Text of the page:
Christchurch Earthquake 2011
The EQC has slammed a Press article on an internal staff briefing on the media as inaccurate and selective.
In an open letter to the editor, Earthquake Commission chief executive Ian Simpson said an article published in this morning's Press had inaccuracies and was selective in its approach.
About 100 readers have commented on the story about an internal presentation to commission staff that showed mugshots of three Press journalists who could not be trusted.
At an EQC meeting in Christchurch on Monday, returning field staff were shown a presentation that accused some of the media of "dirty tactics" and relying on "rumours".
Underneath these comments were photos of Press reporters Ben Heather and Martin van Beynen and editor Andrew Holden, accompanied by Press headlines highlighting EQC shortcomings.
The presentation, released to The Press by the EQC late yesterday afternoon, also accused the media of portraying the commission as a villain and focusing on "poor Christchurch residents battling evil Wellington bureaucracy".
EQC staff were also told that Heather was "schizophrenic in his writing". Simpson explained this was because Heather's reporting was "fair and even sympathetic" to EQC one day, but took "an aggressive stance" the next.
Presentation was light-hearted - with a serious message
In the letter to the editor, Simpson said that if the EQC had "a wary and sometimes fractious relationship" with The Press it was because many of the things published were "inaccurate or unbalanced, or both".
Ironically, he said, today's article had two inaccuracies.
Monday's presentation was not by EQC customer service general manager Bruce Emson, as the article stated, but by communications general manager Debbie Barber.
Nor was the presentation on the same day as Emson was interviewed by The Press, but the day before.
Simpson wrote that the most disappointing aspect of today's story was that it portrayed Press reporters as victims of a smear when the presentation was intended as a "light-hearted look at the media", with a serious message.
He said Barber's talk acknowledged the media had a legitimate role in a democratic society and told EQC staff "we can't take it personally".
"If only The Press took the same advice," Simpson wrote.
Praise for broadcast journalists
The presentation also included images suggesting the media viewed the EQC as akin to Mr Bean, hotelier Basil Fawlty and notoriously bad boss David Brent from The Office television show.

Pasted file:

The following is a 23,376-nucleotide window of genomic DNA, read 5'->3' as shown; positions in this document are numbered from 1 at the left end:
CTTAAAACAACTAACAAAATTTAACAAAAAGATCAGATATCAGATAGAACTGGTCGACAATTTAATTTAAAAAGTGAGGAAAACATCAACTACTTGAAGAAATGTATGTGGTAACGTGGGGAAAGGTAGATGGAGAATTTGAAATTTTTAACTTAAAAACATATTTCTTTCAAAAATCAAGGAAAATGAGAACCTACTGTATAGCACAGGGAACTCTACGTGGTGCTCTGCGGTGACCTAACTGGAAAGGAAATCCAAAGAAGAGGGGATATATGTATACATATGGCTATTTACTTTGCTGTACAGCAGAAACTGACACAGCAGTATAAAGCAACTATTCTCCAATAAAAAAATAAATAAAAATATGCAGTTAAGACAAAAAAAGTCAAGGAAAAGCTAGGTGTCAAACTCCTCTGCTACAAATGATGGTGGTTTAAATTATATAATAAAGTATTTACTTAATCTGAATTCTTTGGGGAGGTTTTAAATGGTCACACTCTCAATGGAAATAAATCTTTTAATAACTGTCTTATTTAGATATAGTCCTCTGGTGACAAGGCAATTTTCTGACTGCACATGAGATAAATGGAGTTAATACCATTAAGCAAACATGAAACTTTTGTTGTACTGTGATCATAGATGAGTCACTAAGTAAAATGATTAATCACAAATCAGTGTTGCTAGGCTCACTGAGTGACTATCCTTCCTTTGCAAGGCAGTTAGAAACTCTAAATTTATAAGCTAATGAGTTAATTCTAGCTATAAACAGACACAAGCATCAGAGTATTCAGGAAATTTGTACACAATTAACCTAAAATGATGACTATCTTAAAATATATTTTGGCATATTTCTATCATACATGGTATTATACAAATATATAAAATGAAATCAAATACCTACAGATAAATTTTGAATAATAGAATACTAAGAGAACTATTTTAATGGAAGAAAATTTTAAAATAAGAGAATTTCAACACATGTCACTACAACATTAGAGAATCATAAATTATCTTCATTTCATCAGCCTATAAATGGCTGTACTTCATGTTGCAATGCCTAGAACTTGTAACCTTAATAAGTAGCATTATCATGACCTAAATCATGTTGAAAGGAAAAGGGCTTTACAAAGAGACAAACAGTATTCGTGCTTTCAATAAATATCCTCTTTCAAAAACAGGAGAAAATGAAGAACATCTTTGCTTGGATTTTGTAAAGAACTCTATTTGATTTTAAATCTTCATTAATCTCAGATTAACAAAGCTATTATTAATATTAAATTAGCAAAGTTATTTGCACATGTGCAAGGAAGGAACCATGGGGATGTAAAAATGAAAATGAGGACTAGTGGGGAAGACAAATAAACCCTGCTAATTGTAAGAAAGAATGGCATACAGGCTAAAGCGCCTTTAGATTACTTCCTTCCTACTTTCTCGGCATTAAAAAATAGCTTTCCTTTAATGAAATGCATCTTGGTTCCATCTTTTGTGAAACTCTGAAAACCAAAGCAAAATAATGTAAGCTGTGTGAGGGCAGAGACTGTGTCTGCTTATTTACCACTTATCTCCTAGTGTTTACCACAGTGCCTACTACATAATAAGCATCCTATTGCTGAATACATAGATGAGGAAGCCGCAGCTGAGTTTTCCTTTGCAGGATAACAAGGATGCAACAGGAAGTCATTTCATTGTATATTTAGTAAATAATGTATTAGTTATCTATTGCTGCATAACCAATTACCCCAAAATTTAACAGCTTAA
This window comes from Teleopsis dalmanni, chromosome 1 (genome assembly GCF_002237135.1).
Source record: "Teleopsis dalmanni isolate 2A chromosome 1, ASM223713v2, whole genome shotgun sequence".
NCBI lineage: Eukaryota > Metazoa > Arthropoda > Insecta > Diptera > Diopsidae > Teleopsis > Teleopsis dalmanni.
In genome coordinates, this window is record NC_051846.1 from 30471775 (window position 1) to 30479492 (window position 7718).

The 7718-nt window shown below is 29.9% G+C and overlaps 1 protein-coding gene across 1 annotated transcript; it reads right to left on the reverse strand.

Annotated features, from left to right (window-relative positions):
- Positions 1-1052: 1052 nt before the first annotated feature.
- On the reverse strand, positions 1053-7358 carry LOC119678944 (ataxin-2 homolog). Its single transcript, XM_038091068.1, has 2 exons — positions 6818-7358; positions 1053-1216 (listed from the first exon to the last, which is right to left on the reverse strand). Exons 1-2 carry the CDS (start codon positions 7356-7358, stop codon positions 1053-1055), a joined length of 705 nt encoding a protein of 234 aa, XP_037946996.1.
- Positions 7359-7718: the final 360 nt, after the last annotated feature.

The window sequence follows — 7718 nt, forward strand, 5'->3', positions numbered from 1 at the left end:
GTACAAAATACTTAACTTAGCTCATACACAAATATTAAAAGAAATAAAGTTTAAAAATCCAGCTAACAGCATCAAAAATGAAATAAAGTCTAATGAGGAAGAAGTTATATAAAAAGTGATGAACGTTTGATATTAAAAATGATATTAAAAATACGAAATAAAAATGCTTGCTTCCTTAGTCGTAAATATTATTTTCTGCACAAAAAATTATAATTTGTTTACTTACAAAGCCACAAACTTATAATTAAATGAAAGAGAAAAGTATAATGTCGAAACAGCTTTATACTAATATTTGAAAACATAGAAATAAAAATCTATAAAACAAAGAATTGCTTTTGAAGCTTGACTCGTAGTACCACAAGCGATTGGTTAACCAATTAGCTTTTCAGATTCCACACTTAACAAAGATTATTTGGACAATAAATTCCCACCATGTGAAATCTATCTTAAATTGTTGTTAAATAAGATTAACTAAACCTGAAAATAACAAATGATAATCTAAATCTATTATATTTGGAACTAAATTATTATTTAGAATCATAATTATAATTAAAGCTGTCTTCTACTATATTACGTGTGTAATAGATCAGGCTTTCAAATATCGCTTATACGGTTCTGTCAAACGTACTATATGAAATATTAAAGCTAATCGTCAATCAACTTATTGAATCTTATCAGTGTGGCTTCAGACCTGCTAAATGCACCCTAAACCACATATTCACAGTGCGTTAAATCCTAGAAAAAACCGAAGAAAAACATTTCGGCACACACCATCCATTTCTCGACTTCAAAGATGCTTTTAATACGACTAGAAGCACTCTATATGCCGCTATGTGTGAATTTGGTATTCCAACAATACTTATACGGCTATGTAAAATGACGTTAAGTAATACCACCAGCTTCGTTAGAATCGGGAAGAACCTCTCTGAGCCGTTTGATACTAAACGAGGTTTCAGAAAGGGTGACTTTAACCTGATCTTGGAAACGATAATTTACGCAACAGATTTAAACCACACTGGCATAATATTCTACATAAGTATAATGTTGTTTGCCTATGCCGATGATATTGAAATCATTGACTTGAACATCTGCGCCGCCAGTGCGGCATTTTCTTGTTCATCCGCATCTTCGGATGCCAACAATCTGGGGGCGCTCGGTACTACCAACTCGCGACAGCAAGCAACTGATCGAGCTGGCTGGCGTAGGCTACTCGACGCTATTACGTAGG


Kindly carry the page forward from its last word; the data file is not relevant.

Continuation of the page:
However, the presentation was more complimentary of Close Up TV presenter Mark Sainsbury, One News reporter Alison Pugh and Newstalk ZB presenter Mike Yardley.
A slideshow showed photographs of all three, praising them for accentuating the positives. Yardley hosts a regular slot where listeners can ask EQC senior staff questions directly.
To combat the media, the presentation said, the EQC should "call the media to account" for unsatisfactory coverage.
Holden said the presentation was extremely disappointing and thoroughly unprofessional.
"It suggests an organisation suffering from poor leadership, which appears to have created an unhealthy environment at a time when people in Christchurch actually need to be confident, open and trusting," he said.
The EQC has objected to stories in The Press on several occasions, particularly when its recruitment process was under scrutiny.
Last year, it was revealed that the sons and daughters of some senior EQC staff had been hired as assessors and paid between $60 and $110 an hour.
Zac Stiven, son of EQC Canterbury events manager Reid Stiven, was employed as an assessor when he was only 18 or 19. In 2009, he was playing schoolboy rugby.
In July, Close Up ran a story where it tracked down contractors accused of ripping off the EQC. The story followed complaints from some contractors that the commission owed them tens of thousands of dollars.
- The Press
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